Trial of Seven Leading Members of Banned Reformist Party Postponed
Former Politicians Sent Letter to Parliament Criticizing Persecution of Oppositionists
The trial of seven former reformist politicians who have been charged with “assembly and collusion against national security” and “membership in an illegal group” was postponed after Branch 26 of the Revolutionary Court agreed to a request from their defense lawyers for more time to prepare.
On November 5, 2016, two days before their originally scheduled trial date, the defendants sent a letter to Parliament criticizing the Judiciary for targeting oppositionists through the use of vaguely defined laws and charging them with catch-all national security crimes.
“The lack of a definition for security crimes has given the Judiciary an open hand to prosecute nearly every form of legal political activity,” said the letter. “As you can see, no one has been [officially] prosecuted for political crimes, rather all the charges are security related.”
“Many detained political activists are denied the right to a lawyer until the start of their trials,” continued the letter. “The presence of a lawyer in court is important not just for his legal expertise in defending the rights of his clients, but also to counter unlawful motions put forward by the prosecution.”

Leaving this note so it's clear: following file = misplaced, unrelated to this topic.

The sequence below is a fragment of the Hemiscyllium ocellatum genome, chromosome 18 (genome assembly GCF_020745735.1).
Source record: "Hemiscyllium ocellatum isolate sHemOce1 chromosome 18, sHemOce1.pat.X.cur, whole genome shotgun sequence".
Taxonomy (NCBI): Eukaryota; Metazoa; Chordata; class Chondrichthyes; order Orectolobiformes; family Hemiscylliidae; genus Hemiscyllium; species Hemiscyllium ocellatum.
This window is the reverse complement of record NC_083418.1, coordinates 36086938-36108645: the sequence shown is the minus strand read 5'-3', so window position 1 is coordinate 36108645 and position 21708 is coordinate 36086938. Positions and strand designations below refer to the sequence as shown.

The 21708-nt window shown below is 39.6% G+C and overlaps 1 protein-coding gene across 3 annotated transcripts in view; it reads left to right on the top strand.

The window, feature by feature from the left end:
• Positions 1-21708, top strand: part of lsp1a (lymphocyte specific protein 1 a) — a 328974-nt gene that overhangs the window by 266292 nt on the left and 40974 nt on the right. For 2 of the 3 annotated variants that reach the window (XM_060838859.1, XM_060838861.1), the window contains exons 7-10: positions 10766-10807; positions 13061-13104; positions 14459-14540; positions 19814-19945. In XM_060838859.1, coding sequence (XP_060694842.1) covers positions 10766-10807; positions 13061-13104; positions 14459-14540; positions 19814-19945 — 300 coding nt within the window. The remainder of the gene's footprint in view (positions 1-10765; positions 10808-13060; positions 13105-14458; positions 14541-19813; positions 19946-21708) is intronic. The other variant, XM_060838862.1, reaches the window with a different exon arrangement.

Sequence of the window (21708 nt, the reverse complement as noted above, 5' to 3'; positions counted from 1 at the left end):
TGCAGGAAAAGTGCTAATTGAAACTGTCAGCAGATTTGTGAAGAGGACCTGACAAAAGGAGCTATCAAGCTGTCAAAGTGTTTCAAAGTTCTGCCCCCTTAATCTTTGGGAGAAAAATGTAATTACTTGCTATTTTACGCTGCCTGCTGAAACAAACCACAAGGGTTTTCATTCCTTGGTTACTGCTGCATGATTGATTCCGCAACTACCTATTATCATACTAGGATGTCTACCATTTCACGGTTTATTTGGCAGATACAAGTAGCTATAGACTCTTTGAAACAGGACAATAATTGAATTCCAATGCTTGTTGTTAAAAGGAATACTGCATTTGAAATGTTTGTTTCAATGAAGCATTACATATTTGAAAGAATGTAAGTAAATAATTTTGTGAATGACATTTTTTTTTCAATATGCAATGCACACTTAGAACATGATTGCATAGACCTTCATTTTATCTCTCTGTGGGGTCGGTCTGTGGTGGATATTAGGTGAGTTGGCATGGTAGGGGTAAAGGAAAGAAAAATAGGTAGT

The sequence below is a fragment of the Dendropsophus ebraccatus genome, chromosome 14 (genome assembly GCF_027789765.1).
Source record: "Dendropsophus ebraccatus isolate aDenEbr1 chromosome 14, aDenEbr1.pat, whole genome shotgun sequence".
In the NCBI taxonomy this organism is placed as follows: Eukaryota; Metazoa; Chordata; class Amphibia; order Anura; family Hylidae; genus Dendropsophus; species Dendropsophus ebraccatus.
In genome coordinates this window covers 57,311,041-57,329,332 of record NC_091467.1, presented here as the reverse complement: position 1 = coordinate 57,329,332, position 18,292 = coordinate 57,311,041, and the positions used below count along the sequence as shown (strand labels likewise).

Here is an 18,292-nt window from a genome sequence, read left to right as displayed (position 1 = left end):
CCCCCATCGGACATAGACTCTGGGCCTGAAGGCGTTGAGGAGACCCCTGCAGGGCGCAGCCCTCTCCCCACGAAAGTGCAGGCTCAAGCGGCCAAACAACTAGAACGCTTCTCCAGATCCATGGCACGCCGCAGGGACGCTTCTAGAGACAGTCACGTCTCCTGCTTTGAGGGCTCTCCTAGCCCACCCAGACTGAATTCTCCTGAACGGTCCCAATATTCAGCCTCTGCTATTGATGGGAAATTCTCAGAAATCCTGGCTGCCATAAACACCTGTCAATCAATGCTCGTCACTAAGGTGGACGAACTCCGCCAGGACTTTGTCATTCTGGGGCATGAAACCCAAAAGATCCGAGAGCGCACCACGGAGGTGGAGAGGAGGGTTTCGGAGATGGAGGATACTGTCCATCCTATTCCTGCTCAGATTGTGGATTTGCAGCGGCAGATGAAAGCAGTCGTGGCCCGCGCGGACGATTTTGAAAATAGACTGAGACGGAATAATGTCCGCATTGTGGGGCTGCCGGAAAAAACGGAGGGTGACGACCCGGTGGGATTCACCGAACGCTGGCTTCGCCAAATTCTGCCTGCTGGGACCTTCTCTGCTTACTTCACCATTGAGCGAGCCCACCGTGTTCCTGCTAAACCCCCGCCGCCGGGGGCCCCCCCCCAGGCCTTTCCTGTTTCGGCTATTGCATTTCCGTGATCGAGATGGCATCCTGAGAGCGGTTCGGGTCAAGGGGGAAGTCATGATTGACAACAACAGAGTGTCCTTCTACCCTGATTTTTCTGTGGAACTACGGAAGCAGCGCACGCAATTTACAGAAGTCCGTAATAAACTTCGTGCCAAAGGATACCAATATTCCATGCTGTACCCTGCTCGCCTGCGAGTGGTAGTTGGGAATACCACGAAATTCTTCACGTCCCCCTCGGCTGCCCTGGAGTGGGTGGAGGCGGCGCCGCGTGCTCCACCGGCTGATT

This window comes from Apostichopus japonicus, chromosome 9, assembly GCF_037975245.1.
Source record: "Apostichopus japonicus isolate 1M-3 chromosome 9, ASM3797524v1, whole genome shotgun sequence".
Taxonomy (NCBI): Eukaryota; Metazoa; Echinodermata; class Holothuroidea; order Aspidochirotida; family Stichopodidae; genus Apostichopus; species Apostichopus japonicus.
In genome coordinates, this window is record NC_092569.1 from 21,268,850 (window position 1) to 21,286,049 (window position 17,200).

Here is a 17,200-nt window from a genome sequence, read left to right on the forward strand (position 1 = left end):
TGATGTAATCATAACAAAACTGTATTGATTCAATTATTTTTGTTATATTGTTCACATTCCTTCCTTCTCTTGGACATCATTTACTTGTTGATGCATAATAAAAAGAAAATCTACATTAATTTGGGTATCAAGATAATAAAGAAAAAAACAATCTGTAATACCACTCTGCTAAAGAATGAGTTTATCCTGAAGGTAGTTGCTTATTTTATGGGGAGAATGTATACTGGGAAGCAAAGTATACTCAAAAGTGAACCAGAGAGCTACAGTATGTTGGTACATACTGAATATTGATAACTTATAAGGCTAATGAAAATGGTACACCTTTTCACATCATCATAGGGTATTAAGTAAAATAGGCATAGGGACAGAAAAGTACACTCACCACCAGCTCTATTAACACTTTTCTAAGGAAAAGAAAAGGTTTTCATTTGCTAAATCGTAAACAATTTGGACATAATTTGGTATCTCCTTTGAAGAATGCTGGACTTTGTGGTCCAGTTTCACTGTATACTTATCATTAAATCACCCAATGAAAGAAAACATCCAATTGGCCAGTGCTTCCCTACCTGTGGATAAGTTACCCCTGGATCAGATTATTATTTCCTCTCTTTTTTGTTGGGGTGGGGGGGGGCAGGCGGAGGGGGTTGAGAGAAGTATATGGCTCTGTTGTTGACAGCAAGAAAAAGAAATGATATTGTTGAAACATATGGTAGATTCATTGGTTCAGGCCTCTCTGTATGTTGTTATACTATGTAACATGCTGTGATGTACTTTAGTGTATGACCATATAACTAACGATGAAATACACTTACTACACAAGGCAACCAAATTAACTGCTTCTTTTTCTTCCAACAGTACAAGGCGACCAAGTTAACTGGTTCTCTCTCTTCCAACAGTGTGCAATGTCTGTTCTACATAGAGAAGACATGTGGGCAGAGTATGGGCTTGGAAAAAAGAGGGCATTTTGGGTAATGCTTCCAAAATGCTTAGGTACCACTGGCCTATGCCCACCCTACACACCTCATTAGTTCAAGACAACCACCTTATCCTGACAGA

The seven senior members of the now banned reformist political party, the Islamic Iran Participation Front (IIPF)—Mohammad Reza Khatami, Mohammad Naimipour, Mohsen Safaie Farahani, Hamidreza Jalaiepour, Hossein Kashefi, Ali Shakouri-Rad and Azar Mansouri—were initially summoned to court on September 7, 2016; their trial was initially set for November 7, 2016.
The IIPF was established following the election of Mohammad Khatami as the Islamic Republic’s first reformist president in 1997. Many of the group’s members joined his cabinet or were elected to Parliament, but after leading protests against the widely disputed result of Iran’s 2009 presidential election, several of the party’s senior members were arrested and jailed.
In 2010, the IIPF was banned. Its leadership protested against the ruling for being without legal foundation and in 2015 formed the Union of Islamic Iran People Party.
According to Article 1 of the Political Crimes Law that came into effect on May 18, 2016: “Every crime mentioned in Article 2 of this law, if committed against the country’s internal or external political statesmen, with the intention to reform state affairs, will be considered a political crime, even if the perpetrator has no intention to strike at the state’s very foundation.” Examples of crimes listed in Article 2 include, “insulting or defaming the heads of the three branches of state (Executive, Legislature and Judiciary), vice presidents, ministers and members of Parliament.”
Based on Article 48 of Iran’s Criminal Procedure Code, “Once a suspect comes under criminal supervision, he or she can seek the presence of lawyer.” However, an added amendment states: “During preliminary investigations involving national security crimes inside or outside of the country… suspects can choose a lawyer or lawyers from the Bar Association who are approved by the Judiciary.”
Referring to the Revolutionary Guards and its Intelligence Organization, and the Intelligence Ministry, the letter also lamented “the great corruption within a military institution for engaging in [internal] security matters” in parallel with other intelligence and security organizations.